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News Brief: Financial Markets Drop, Israeli Elections


President Trump usually takes a lot of pride in the stock market.


PRESIDENT DONALD TRUMP: The stock market has hit record numbers.

The stock market is hitting one all-time record after another.

The stock market is soaring to record levels.

The stock market has smashed one record after another.


Well, what a difference a couple of weeks can make. The market the president once touted is now headed for its worst December since the Great Depression. And a bad month could make for a bad year, as stocks are on track for their worst year since 2008.

KING: All right. So how did we get to this point? NPR's business editor Uri Berliner is with us. Good morning, Uri.


KING: So market downturns do happen. Why is this one happening right now?

BERLINER: Well, the market's been volatile and going largely downhill for about three months now. You know, you can blame any number of culprits - higher interest rates, the trade dispute with China, Brexit, the gloss coming off some of the big tech companies that investors love so much, like Google and Facebook.

But what's happened in the last few days seems to really be coming directly from Washington and the Trump administration. You've had the resignation of Defense Secretary James Mattis, the partial government shutdown and another attack by President Trump against the Federal Reserve. So the turmoil and conflict in Washington has gone to just another level, if that's possible.

KING: So President Trump seems to be setting his sights on the Federal Reserve. He tweeted yesterday that the only problem with the economy is the Federal Reserve. How much does the Fed actually influence markets versus what the president says about the Fed influencing markets?

BERLINER: Well, the Fed policy is just one of a number of factors that influences markets. Other things, like corporate earnings and consumer spending and the global economy and geopolitics and also what a president says and does. But Fed policy does move markets.

KING: There were reports over the weekend that President Trump was considering removing Fed Chair Jerome Powell. Can the president do that?

BERLINER: Well, as far as we know, no president has ever tried to fire the Fed chairman, so the answer to that isn't entirely clear.

The law says members of the Federal Reserve Board, including the Fed chair - they can be removed by the president, but for cause. And presumably, that means breaking the law or some highly unethical act, not a disagreement over interest rates. At least that's the way it's been interpreted by legal scholars, but that statute's never really been tested.

KING: That's interesting. OK. Treasury Secretary Steve Mnuchin made kind of a strange move over the weekend. He called the heads of six top banks, and those bankers then told him, you know, nothing's out of the ordinary. Banks have plenty of liquidity for lending. Mnuchin then tweeted that, which seems like an attempt to calm things down.

But it's worth noting that bank lending is not the issue that people are worried about, right?

BERLINER: Right. And that was what was so unusual, or even strange, about that - not that the Treasury secretary met with the heads of the big banks. That's fairly normal. It is somewhat unusual to tweet about it.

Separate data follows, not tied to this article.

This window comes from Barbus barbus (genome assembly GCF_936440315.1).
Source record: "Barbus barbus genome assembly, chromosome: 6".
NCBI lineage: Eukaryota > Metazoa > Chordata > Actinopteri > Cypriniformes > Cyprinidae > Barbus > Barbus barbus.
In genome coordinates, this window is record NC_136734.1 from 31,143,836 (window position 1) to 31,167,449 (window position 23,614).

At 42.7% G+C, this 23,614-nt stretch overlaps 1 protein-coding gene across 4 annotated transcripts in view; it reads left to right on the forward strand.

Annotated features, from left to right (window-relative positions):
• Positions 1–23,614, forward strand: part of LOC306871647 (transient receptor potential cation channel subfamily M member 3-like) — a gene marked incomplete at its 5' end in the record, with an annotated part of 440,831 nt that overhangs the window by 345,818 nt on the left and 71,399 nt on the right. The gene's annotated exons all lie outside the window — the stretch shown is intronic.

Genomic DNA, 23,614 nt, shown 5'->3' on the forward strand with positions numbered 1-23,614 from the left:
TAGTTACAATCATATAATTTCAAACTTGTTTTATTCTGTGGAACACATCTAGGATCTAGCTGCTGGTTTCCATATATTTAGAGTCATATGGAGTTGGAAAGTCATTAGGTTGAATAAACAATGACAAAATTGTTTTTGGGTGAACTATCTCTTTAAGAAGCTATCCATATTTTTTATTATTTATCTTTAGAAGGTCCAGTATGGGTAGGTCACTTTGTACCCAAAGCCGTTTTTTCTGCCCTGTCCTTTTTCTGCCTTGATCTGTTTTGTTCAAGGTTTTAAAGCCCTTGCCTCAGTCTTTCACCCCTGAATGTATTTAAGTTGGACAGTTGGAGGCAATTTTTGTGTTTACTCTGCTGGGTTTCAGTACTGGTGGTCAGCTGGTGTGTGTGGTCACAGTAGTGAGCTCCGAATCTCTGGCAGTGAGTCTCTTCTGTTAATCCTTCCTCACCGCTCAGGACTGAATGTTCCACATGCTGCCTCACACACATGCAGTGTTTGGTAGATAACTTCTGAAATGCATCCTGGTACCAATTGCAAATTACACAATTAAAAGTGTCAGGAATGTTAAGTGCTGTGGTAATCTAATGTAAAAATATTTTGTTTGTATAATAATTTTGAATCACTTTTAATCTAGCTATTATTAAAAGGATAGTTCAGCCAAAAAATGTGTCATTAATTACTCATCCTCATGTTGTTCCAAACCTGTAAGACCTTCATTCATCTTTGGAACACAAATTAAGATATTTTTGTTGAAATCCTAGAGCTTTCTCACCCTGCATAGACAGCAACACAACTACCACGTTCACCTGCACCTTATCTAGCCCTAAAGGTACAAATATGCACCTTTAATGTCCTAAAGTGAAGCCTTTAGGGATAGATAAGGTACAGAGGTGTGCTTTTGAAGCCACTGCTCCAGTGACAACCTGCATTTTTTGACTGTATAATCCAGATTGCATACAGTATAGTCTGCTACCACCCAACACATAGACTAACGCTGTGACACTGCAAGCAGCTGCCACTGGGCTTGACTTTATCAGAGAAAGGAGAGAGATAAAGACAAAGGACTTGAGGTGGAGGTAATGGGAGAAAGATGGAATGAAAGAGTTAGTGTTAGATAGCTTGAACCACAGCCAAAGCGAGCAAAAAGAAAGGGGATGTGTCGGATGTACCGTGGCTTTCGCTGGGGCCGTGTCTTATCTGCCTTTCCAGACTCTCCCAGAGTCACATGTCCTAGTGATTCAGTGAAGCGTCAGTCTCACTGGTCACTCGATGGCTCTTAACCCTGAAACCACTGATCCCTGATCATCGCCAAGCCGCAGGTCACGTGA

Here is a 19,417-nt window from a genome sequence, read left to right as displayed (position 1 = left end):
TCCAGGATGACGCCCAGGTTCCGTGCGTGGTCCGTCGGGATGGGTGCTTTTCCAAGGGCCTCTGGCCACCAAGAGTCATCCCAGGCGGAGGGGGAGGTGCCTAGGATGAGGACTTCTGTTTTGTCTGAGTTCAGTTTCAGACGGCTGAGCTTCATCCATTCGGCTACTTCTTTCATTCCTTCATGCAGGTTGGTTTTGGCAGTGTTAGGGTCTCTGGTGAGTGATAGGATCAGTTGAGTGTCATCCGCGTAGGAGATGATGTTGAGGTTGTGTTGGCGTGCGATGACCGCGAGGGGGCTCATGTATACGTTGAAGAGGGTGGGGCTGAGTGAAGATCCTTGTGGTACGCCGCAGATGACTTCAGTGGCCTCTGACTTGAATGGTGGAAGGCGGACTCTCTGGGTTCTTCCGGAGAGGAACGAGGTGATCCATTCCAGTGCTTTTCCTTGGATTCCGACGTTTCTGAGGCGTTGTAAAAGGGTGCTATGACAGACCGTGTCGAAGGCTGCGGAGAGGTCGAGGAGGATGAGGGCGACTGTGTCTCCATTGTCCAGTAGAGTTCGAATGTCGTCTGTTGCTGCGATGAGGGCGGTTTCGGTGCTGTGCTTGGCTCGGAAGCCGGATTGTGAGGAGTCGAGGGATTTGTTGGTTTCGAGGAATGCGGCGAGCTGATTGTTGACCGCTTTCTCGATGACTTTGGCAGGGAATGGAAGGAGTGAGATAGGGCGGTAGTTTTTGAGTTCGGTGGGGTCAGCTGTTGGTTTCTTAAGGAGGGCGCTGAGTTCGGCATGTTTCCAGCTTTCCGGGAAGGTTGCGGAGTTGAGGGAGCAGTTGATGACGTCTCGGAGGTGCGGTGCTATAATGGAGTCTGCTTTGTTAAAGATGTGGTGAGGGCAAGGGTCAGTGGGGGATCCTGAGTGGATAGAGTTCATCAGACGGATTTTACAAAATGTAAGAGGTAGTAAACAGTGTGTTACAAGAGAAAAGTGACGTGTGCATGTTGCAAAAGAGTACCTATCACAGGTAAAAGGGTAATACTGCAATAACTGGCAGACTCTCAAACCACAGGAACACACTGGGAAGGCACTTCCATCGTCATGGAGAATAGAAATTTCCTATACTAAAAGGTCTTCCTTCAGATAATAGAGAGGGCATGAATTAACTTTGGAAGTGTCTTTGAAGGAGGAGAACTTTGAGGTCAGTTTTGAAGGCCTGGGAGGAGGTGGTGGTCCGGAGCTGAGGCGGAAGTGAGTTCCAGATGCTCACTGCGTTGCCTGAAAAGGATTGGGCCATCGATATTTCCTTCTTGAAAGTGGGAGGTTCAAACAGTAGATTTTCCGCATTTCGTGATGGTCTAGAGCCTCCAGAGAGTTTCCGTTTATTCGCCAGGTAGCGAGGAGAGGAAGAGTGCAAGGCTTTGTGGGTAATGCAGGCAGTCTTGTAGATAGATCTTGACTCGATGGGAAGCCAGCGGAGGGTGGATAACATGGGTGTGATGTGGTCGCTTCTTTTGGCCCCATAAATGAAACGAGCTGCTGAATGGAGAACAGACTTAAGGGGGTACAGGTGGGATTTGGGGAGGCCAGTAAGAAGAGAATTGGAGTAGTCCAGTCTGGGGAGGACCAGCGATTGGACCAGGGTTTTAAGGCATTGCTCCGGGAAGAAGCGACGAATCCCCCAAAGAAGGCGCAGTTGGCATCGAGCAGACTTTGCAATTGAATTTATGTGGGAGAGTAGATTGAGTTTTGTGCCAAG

But whether or not borrowers have enough access to credit from banks - that hasn't been raised at all as a concern. So instead of, you know, addressing market fears and concerns, it just seemed to elevate them. The market didn't really like that.

KING: And, Uri, last question for you - is it worth trying to predict whether or not this slide in the markets will continue?

BERLINER: It's not worth me trying to predict it. I can't do that.


BERLINER: Markets go up and down. At a certain point, they reach a bottom, and people start buying in. But I have no idea whether we're anywhere near that.

KING: NPR's Uri Berliner exercising restraint there. Thanks, Uri.

BERLINER: You're welcome.

KING: All right. Now I want to bring in our White House correspondent Tamara Keith. Good morning, Tam.


KING: So how is the president reacting to the market slide?

KEITH: I mean, I can't be certain that this is what was happening, but based on all signals, it seems as though he spent a lot of the early part of the day yesterday watching TV and live-tweeting what he was seeing on TV, including, as you referenced, a tweet about the Fed.

He says the only problem our economy has is the Fed. They don't have a feel for the market. They don't understand necessary trade wars or strong dollars, or even Democrat shutdowns over the border.

And then this is where the tweet takes a turn that is a little confusing. The Fed is like a powerful golfer who can't score because he has no touch. He can't putt - exclamation point.

KING: Either a metaphor or an analogy - it's too early for me to tell which...


KING: ...But an interesting one. And to be fair to President Trump, in many ways, he is right about the economy, or has been right. The economy's been doing well under him, and now we have this, which is quite a change.

KEITH: Yeah, the economy has been doing well. I'm now going to repeat a line that you will hear regularly on Marketplace, the business show, which is that the stock market is not the economy.

KING: Yes.

KEITH: And although sort of psychologically and politically for a lot of people the stock market is a proxy for the economy, in reality, it isn't the economy. But as we heard in the clips at the beginning, President Trump has conflated the two on a regular basis and has made, you know, how are your 401(k)s doing sort of a central selling point for his presidency.

KING: Which is really interesting because people do worry about how what their 401(k)s are doing. And when they see them shrinking, you know, it tends...

KEITH: Yeah.